Titles on Trend: Wives & Daughters, Pt. 2

Finally, the long-awaited conclusion to this two-part series of Titles on Trend: the “daughters” portion of “Wives & Daughters.” If you didn’t catch the first part, the “wives,” check it out here. I easily compiled a list of books following the same pattern of “The [insert occupation of choice here]’s Daughter” without even fudging the format.

I know there are a number of other titles involving daughters, such as Daughter of Smoke & Bone and Daughter of the Pirate King, but I’m limiting my list to those that follow the exact formula I listed above. Because, you know, we learned about being succinct in my English undergrad. And if I failed to take anything overall to heart about being succinct and to the point, I did hone in on specific methods of cutting down a word count: you don’t write the “daughter of blank,” you write “blank’s daughter.” So I’m privileging those titles that follow this version of the possessive tense.

1. The Hangman’s Daughter by Oliver Pötzsch, 2008

The Hangman’s Daughter is billed as a historical murder mystery with a healthy dose of supernatural paranoia folded into the landscape of seventeenth century Germany. It sounds intriguing, but to be perfectly honest, which I am never anything but not, I was unimpressed with my one taste of Pötzsch’s writing so far. A book that also promised to be supernatural, criminal, and intriguing, The Ludwig Conspiracy, fell a bit short in my estimation, as I related in this post. However, this book is quite literally Pötzsch’s claim to fame, and so may be better than his other works.

2. The Clockmaker’s Daughter by Kate Morton, 2018

Not to be confused with The Clockmaker’s Wife, as stated in my previous post, this novel appears to be a dual narrative of events unravelling during a heady summer in the nineteenth century and more current events of a woman uncovering this past and her connection to it. Despite my professed dislike of these two-time narratives, I have read a good one or two. This may actually be a book I pick up in the future, as I see it everywhere and it always has a subtle attraction for me.

3. The Memory Keeper’s Daughter by Kim Edwards, 2006

This is another fairly popular one I never really knew what was about, but reading the book blurb for this post, it isn’t like anything I would have expected from the title or cover. It’s about twins separated at birth, rejection due to perceived abnormalities, and the lasting toll grief, selfish decisions, and lies have on the families. I can’t say from the description that I’m really interested—I’ve read too many depressing family dramas that move slow and get nowhere. If you have had a different experience with this book, I would love to know in the comments, though.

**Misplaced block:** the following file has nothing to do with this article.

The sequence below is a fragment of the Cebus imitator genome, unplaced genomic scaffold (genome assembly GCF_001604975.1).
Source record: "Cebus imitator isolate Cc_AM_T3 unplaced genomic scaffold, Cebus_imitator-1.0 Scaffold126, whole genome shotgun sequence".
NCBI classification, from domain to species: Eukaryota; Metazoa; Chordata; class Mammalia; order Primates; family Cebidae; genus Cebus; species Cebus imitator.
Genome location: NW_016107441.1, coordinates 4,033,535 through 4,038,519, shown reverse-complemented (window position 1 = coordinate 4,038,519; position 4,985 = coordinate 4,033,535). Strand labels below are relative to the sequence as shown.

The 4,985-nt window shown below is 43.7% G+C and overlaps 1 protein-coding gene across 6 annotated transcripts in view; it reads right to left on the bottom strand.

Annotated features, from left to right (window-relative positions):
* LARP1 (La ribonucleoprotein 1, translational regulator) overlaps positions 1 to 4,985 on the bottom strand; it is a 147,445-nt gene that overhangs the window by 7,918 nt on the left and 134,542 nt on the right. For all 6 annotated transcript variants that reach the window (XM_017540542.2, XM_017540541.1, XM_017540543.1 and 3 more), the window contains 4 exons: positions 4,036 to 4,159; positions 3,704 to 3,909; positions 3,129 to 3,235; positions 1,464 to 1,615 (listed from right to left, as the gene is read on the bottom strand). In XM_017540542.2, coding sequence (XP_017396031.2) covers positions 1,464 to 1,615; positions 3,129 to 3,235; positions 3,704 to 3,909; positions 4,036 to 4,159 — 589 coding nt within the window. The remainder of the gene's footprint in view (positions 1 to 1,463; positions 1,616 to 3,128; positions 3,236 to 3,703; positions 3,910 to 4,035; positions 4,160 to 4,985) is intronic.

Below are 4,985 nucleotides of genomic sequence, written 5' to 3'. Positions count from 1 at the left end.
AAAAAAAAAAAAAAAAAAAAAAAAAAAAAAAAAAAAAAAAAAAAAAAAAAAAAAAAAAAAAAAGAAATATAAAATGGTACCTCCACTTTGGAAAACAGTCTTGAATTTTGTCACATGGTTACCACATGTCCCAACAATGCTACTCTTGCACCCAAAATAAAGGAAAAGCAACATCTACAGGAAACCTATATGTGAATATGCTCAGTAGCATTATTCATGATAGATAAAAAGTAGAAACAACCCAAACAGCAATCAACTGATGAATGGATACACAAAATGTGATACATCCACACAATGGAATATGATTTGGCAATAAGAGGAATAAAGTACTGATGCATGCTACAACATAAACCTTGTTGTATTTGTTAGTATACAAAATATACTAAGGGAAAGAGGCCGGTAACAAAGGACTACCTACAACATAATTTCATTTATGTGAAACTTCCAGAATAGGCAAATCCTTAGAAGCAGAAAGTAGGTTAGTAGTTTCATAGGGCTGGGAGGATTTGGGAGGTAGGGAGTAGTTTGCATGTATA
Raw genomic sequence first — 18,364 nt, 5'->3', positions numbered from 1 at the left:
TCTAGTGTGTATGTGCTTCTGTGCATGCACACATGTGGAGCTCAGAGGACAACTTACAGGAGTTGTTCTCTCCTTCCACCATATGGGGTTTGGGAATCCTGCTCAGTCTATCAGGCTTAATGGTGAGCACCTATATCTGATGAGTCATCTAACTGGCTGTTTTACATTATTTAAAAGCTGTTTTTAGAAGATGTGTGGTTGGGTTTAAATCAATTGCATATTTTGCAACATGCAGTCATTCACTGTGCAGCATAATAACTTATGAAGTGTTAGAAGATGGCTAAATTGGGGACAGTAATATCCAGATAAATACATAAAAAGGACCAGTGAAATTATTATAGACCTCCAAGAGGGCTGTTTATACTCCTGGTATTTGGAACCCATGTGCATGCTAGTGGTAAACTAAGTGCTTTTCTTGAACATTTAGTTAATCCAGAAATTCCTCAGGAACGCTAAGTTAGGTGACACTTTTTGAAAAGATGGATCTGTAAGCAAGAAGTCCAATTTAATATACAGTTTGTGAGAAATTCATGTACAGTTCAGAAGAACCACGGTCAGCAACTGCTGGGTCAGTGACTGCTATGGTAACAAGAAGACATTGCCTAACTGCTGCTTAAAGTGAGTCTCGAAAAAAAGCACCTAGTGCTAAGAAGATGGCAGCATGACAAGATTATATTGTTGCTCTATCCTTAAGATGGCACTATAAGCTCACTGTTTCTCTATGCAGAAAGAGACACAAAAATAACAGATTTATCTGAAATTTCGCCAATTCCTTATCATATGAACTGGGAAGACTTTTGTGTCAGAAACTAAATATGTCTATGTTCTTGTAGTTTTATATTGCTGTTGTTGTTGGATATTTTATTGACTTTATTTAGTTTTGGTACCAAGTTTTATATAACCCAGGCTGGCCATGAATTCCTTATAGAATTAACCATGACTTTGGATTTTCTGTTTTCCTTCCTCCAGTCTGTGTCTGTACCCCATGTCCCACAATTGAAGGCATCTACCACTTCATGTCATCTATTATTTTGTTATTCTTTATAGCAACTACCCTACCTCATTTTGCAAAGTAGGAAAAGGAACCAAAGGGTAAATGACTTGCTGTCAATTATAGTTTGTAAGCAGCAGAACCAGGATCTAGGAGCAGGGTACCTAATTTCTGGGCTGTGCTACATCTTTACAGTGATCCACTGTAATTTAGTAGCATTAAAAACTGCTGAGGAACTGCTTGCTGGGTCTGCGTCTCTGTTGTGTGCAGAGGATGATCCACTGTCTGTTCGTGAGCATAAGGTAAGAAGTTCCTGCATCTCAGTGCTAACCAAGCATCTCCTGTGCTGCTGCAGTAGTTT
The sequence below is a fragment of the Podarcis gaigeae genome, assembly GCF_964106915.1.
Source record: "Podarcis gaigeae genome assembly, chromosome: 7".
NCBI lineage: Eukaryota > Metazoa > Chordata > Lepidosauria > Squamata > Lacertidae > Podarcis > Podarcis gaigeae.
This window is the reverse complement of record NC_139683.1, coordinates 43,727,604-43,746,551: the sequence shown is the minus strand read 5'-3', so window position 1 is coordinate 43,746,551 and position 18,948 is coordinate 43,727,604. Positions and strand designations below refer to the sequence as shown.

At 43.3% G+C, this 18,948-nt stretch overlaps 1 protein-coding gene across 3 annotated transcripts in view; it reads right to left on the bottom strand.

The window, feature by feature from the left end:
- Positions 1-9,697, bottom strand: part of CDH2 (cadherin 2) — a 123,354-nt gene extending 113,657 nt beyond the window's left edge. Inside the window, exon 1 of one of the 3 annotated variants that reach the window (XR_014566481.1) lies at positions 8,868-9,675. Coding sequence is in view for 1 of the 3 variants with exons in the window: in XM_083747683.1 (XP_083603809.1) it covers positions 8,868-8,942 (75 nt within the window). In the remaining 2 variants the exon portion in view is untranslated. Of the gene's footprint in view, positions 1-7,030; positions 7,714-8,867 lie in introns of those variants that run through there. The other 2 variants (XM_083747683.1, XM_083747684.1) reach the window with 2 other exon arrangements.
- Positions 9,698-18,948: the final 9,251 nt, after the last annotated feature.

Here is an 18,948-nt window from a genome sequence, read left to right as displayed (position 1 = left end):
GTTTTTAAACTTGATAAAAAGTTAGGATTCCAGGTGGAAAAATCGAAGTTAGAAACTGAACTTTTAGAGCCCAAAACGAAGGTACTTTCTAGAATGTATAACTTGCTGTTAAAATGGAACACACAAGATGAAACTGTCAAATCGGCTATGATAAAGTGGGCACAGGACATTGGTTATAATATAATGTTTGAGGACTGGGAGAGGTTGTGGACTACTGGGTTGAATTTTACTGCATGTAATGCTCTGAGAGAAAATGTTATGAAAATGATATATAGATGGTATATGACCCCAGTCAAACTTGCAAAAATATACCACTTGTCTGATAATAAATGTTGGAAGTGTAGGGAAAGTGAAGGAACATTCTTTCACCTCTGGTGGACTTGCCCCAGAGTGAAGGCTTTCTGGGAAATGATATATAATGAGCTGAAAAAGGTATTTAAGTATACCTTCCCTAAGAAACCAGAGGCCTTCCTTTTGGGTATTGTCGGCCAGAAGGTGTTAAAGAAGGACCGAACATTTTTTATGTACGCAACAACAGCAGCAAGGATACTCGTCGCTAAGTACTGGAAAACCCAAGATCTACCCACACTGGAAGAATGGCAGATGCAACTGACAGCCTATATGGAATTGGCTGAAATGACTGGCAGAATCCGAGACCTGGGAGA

4. The Madman’s Daughter by Megan Shepherd, 2013

A YA novel about a girl whose father conducts gruesome experiments on a remote island, those sci-fi horror experiments have now run amok and she feels the responsibility to stop him. I always intended to read this book, and I don’t remember why I didn’t. I read another book by the same author, called The Cage, the premise of which reminds me of that episode of Magi Nation where Strag gets captured and put in a bubble of his native climate/landscape in a little eco-zoo. Did anyone else watch that show on their Saturday morning cartoons? It feels like a fever dream. And so did the book The Cage, which I barely remember anything about, besides that the main love interest wasn’t very interesting. I had a bigger crush on Strag, to be honest. Perhaps The Madman’s Daughter would be a better read.

The majestic Strag with his two-tone hair and defined cartoon musculature. My 7-year-old self never stood a chance.

5. The Taxidermist’s Daughter by Kate Mosse, 2014

Set in 1912 in a small town full of superstition, a public murder rocks the community and they struggle to make sense of it while threatened with environmental menace in the form of rising tides. The weird environment the protagonist has grown up in, surrounded by stuffed things of another era frozen in dusty displays, is reminiscent to me of The Museum of Extraordinary Things by Alice Hoffman, which was atmospheric and memorable. And I did enjoy the mini-series adapting Mosse’s novel Labyrinth, so I always felt she would be an author I should try.